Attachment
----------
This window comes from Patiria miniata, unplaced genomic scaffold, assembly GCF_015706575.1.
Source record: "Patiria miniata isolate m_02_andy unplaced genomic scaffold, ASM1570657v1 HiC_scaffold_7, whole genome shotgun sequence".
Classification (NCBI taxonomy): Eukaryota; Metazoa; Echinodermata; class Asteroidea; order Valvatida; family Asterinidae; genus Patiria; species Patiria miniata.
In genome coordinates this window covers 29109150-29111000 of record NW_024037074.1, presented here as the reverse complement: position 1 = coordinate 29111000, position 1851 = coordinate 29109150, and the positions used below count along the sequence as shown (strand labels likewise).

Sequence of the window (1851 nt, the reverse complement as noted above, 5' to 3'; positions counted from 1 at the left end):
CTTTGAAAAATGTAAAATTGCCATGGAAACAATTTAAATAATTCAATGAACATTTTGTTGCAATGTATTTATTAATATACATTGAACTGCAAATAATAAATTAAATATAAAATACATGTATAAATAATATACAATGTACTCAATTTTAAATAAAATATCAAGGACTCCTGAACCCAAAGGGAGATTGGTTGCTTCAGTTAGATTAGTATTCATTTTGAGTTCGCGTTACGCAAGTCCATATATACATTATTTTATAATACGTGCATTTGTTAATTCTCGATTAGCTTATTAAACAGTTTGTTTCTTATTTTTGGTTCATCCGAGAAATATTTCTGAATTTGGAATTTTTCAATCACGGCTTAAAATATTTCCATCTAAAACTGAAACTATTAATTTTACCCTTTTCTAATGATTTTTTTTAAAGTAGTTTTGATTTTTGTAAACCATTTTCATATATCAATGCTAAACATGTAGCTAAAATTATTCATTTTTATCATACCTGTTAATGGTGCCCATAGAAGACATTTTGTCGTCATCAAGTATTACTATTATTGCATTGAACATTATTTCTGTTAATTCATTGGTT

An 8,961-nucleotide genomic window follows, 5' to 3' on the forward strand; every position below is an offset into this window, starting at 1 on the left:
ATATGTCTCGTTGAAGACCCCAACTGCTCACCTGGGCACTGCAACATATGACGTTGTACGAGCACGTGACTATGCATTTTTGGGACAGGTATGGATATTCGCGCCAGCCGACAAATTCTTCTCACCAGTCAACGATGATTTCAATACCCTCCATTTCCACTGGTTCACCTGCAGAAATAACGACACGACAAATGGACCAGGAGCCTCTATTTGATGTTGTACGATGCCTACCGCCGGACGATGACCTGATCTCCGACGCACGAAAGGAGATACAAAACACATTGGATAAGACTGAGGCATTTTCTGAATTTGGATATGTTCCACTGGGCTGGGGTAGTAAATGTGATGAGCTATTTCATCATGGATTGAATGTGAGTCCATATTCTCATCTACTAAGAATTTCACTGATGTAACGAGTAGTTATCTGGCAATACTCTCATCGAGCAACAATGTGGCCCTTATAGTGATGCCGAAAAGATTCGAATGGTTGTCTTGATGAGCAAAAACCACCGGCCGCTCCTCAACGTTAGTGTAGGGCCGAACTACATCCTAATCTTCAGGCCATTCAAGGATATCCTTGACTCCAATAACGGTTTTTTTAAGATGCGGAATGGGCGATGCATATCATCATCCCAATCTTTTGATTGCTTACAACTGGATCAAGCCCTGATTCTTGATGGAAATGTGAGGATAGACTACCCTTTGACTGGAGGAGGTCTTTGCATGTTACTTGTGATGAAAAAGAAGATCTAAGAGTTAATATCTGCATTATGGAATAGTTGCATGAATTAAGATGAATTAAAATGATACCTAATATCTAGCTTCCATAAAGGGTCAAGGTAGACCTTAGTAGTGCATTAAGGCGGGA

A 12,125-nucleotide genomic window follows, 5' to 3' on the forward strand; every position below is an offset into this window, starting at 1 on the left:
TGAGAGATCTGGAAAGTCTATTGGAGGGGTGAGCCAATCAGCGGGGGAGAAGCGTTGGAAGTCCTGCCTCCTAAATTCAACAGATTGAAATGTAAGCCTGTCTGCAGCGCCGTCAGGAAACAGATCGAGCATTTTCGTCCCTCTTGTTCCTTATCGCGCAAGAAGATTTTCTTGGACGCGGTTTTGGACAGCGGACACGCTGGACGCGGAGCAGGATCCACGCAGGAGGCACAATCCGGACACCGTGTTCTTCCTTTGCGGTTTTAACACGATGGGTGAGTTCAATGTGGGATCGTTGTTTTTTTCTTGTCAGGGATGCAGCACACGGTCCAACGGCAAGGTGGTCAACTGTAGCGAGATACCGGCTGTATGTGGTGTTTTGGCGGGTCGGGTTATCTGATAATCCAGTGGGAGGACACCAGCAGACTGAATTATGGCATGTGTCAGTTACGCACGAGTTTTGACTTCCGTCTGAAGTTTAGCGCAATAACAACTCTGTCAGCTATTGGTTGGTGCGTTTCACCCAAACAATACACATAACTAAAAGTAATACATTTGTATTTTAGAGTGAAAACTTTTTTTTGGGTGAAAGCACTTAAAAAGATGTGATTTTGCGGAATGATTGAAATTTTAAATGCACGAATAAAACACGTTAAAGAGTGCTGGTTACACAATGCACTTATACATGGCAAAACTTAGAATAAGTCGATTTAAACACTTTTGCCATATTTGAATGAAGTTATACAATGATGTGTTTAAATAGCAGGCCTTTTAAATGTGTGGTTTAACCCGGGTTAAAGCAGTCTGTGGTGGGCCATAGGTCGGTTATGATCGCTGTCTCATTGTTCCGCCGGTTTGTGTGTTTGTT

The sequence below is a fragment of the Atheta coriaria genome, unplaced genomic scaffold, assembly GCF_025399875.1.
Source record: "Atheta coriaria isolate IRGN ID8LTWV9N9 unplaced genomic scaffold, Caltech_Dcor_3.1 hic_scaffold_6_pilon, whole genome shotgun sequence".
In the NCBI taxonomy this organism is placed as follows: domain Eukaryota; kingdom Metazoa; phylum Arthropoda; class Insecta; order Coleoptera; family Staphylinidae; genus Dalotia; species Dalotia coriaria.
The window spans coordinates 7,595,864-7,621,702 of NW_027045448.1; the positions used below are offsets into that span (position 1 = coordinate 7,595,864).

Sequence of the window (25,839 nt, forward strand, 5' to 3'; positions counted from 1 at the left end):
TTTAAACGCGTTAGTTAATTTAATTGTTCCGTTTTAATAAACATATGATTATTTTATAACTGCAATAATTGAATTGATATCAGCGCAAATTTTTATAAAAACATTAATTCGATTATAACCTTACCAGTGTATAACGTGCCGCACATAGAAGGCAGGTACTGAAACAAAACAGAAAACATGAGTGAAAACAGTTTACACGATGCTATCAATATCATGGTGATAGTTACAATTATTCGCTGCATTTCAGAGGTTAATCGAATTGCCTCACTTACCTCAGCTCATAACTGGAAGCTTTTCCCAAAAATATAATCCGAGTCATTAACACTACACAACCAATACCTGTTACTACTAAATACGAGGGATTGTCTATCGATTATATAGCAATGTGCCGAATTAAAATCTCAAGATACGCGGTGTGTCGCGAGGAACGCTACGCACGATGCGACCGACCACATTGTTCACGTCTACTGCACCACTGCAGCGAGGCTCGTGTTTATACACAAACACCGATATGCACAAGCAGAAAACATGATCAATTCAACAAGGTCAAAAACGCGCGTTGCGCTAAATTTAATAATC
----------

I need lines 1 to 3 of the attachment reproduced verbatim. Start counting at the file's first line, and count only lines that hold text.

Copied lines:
This window comes from Patiria miniata, unplaced genomic scaffold, assembly GCF_015706575.1.
Source record: "Patiria miniata isolate m_02_andy unplaced genomic scaffold, ASM1570657v1 HiC_scaffold_7, whole genome shotgun sequence".
Classification (NCBI taxonomy): Eukaryota; Metazoa; Echinodermata; class Asteroidea; order Valvatida; family Asterinidae; genus Patiria; species Patiria miniata.